Christopher Community, Inc., and YWCA of Cortland celebrated Thursday morning the grand opening of Grace Brown House, a $7.7 million 25-unit housing project that provides supportive housing for domestic violence survivors and their families who are at risk of experiencing homelessness.

Kelly Tobin, the executive director of the YWCA Cortland, said most women go back to their abuser because of the lack of safe, affordable housing.

“So this house that we’re standing in today is 25-units of permanent affordable housing. We’ve partnered with Christopher Community, who is a nonprofit developer agency that owns and maintains and actually is a landlord of the property," Tobin said.

For the last 50 years, Christopher Community has developed and operated safe, affordable housing for low- and moderate-income families throughout the state of New York.

“And we started this process and engaging with the YWCA in 2016. Through that process, we were able to develop a lot of partnerships to be able to pull this deal together with the support of the state providing financing and funding,” said Justin Rudgick, president and CEO of Christopher Community.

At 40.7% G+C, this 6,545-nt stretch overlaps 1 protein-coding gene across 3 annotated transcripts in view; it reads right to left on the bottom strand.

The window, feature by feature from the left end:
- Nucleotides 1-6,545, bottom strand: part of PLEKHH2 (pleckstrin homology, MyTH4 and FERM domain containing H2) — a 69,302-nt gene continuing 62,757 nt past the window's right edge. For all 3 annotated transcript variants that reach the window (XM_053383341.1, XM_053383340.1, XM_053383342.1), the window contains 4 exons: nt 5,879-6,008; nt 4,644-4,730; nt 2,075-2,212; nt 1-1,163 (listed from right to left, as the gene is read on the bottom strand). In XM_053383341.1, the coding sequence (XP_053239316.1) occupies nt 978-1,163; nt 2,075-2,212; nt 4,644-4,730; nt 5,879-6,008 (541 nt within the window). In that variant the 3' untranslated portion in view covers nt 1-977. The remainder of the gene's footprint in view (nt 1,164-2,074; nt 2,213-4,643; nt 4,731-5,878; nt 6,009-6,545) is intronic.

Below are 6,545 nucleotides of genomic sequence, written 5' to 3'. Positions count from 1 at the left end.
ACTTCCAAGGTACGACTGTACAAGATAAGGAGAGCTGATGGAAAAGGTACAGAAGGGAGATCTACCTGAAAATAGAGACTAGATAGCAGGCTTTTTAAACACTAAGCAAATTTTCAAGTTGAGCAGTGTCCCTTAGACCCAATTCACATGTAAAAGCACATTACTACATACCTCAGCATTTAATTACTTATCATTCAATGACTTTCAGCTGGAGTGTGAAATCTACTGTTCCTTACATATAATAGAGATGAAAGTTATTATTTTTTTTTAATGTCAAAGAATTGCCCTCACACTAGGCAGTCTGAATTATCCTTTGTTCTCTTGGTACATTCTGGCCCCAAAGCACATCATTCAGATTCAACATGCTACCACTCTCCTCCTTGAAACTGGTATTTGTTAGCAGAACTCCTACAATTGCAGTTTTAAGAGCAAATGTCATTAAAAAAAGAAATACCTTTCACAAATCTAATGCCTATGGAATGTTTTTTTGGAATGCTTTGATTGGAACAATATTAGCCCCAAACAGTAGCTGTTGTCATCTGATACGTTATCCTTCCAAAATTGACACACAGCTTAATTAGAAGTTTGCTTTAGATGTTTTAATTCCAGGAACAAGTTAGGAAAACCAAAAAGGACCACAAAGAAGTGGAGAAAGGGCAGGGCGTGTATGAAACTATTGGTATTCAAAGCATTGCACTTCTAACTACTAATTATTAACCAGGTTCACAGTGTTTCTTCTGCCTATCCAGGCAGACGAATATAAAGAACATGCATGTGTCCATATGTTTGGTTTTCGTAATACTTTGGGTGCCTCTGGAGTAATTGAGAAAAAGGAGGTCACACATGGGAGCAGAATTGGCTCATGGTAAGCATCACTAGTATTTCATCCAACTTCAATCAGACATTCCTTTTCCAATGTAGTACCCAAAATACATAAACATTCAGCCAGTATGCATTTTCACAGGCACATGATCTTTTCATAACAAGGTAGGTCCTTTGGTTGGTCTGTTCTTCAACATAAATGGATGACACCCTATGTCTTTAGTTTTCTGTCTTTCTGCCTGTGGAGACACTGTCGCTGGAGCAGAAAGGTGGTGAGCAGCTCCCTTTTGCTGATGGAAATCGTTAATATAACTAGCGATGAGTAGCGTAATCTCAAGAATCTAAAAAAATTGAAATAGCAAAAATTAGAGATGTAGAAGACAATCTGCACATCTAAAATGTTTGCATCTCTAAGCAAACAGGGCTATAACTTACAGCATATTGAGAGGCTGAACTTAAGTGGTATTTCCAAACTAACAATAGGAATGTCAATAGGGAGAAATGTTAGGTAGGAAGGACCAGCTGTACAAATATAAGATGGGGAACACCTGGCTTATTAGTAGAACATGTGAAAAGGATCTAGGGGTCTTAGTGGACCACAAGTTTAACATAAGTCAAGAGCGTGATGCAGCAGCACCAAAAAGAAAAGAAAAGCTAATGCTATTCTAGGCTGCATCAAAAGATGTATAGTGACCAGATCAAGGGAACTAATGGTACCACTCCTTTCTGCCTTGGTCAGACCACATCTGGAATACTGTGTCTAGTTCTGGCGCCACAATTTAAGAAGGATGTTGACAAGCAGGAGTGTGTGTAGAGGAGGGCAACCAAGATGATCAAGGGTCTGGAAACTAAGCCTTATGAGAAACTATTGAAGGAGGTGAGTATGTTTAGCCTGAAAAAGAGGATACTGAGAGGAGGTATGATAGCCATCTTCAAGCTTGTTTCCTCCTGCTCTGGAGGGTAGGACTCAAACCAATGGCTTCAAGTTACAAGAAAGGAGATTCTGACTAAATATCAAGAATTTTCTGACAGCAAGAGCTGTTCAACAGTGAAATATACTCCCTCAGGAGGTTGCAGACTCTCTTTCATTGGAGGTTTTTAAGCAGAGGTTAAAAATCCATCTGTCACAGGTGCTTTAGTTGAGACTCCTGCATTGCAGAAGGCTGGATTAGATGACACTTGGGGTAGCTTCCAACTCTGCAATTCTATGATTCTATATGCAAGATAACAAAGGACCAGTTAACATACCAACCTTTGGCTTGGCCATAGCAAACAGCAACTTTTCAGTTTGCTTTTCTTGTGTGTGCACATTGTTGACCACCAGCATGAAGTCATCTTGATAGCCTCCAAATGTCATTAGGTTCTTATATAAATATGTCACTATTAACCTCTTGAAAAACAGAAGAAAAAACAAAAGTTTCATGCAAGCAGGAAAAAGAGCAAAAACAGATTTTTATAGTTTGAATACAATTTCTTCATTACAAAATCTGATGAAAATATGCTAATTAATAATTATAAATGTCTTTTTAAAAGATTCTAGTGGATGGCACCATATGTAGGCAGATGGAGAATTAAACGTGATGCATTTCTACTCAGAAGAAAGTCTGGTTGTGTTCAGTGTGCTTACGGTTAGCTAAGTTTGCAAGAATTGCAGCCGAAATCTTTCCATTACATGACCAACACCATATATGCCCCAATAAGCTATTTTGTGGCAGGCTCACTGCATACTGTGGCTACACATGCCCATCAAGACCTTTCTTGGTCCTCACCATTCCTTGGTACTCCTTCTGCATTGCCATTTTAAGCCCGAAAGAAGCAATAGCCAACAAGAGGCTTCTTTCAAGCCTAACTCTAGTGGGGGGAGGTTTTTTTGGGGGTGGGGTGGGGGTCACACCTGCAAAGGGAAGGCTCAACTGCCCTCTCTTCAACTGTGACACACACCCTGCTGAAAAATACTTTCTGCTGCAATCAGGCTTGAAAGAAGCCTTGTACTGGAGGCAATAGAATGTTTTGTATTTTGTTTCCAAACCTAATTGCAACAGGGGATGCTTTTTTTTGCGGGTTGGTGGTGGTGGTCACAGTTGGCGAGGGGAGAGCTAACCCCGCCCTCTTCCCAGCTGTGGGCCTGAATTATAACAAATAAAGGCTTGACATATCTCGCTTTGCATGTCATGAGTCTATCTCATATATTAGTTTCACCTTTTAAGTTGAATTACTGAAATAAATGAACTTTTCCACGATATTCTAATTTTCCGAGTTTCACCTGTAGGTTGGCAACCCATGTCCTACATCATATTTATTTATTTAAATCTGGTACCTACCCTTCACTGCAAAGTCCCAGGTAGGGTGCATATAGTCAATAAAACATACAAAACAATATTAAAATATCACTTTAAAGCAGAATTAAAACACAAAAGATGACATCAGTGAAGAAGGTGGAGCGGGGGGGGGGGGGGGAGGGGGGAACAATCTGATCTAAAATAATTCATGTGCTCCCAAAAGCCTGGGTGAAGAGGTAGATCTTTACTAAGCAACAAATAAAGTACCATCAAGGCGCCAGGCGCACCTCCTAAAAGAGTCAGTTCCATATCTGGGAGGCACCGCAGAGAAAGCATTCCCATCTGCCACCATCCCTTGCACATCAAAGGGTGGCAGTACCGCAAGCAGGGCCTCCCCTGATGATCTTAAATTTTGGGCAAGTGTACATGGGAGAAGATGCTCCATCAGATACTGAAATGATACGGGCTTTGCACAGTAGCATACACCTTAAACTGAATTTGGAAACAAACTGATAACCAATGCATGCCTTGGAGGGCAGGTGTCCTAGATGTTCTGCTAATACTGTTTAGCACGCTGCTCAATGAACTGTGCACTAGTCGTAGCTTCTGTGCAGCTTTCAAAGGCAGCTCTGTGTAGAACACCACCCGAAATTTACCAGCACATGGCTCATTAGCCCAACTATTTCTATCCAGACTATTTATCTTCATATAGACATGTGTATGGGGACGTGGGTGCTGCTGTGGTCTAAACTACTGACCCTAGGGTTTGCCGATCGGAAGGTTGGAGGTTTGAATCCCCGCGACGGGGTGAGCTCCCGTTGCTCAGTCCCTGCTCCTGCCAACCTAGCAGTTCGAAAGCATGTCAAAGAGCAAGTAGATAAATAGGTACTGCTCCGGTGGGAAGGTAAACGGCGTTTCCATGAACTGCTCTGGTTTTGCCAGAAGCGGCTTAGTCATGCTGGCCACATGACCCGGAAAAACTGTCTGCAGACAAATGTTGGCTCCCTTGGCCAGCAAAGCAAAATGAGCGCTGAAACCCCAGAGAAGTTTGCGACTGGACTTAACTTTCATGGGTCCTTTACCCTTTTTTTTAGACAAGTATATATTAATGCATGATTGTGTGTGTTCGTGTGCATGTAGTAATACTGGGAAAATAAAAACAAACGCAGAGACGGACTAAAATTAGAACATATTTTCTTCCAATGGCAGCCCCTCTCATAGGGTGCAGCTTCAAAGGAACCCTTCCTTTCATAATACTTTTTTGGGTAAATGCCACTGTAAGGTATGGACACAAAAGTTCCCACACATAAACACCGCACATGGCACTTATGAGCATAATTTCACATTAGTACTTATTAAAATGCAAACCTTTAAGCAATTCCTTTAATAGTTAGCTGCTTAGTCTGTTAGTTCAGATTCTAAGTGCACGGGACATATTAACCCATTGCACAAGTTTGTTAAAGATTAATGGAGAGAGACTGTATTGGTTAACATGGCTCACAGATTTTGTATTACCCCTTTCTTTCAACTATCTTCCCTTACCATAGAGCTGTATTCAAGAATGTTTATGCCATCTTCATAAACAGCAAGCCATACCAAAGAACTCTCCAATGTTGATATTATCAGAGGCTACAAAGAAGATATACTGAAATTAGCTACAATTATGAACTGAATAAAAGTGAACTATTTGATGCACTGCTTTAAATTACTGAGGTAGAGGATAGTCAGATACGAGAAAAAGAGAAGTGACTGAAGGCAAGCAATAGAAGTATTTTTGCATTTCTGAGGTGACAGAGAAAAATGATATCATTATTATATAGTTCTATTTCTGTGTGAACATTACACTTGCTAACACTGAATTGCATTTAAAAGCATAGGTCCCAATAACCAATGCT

The Grace Brown House Project is specifically for women and children who are victims of domestic violence. There is no time restriction on how long residents can stay.

“We have a food pantry here, we help with transportation. We help with any financial assistance they need to be successful,” Tobin said.

The YWCA received funding from the Empire State Affordable Housing Initiative. With the funds, they are able to subsidize rent and utilities, as well as provide services to residents based on their needs.

“We’ve been able to set these apartments up so that they are fully furnished. We’re providing their basic necessities so that they have that foundation to get started and start their lives over,” said Jessica Smith, housing director at YWCA Cortland.

Smith said by August, Grace Brown House will be fully occupied with residents.